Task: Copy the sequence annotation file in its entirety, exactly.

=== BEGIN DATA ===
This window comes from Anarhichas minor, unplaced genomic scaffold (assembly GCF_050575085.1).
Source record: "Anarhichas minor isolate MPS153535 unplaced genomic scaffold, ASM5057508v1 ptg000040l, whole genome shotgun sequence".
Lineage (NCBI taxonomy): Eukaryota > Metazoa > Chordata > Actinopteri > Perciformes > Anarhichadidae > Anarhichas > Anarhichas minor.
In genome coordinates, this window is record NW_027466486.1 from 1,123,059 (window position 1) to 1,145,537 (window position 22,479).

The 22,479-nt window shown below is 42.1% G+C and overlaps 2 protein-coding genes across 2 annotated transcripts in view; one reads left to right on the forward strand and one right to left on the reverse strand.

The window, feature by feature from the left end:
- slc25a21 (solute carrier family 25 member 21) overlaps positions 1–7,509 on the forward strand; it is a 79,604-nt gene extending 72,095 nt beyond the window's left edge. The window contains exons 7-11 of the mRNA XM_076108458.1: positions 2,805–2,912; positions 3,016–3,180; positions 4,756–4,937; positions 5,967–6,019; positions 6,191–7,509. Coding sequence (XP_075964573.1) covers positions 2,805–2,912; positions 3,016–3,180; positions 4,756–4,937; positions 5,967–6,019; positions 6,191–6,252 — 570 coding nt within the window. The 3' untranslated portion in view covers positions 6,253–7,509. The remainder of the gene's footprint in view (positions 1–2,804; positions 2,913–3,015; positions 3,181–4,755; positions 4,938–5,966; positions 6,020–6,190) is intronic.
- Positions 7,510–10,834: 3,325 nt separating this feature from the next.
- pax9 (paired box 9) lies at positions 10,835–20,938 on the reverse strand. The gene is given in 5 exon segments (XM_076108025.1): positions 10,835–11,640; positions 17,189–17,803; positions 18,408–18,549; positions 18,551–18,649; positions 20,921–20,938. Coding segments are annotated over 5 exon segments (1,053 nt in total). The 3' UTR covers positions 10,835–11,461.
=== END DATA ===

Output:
This window comes from Anarhichas minor, unplaced genomic scaffold (assembly GCF_050575085.1).
Source record: "Anarhichas minor isolate MPS153535 unplaced genomic scaffold, ASM5057508v1 ptg000040l, whole genome shotgun sequence".
Lineage (NCBI taxonomy): Eukaryota > Metazoa > Chordata > Actinopteri > Perciformes > Anarhichadidae > Anarhichas > Anarhichas minor.
In genome coordinates, this window is record NW_027466486.1 from 1,123,059 (window position 1) to 1,145,537 (window position 22,479).

The 22,479-nt window shown below is 42.1% G+C and overlaps 2 protein-coding genes across 2 annotated transcripts in view; one reads left to right on the forward strand and one right to left on the reverse strand.

The window, feature by feature from the left end:
- slc25a21 (solute carrier family 25 member 21) overlaps positions 1–7,509 on the forward strand; it is a 79,604-nt gene extending 72,095 nt beyond the window's left edge. The window contains exons 7-11 of the mRNA XM_076108458.1: positions 2,805–2,912; positions 3,016–3,180; positions 4,756–4,937; positions 5,967–6,019; positions 6,191–7,509. Coding sequence (XP_075964573.1) covers positions 2,805–2,912; positions 3,016–3,180; positions 4,756–4,937; positions 5,967–6,019; positions 6,191–6,252 — 570 coding nt within the window. The 3' untranslated portion in view covers positions 6,253–7,509. The remainder of the gene's footprint in view (positions 1–2,804; positions 2,913–3,015; positions 3,181–4,755; positions 4,938–5,966; positions 6,020–6,190) is intronic.
- Positions 7,510–10,834: 3,325 nt separating this feature from the next.
- pax9 (paired box 9) lies at positions 10,835–20,938 on the reverse strand. The gene is given in 5 exon segments (XM_076108025.1): positions 10,835–11,640; positions 17,189–17,803; positions 18,408–18,549; positions 18,551–18,649; positions 20,921–20,938. Coding segments are annotated over 5 exon segments (1,053 nt in total). The 3' UTR covers positions 10,835–11,461.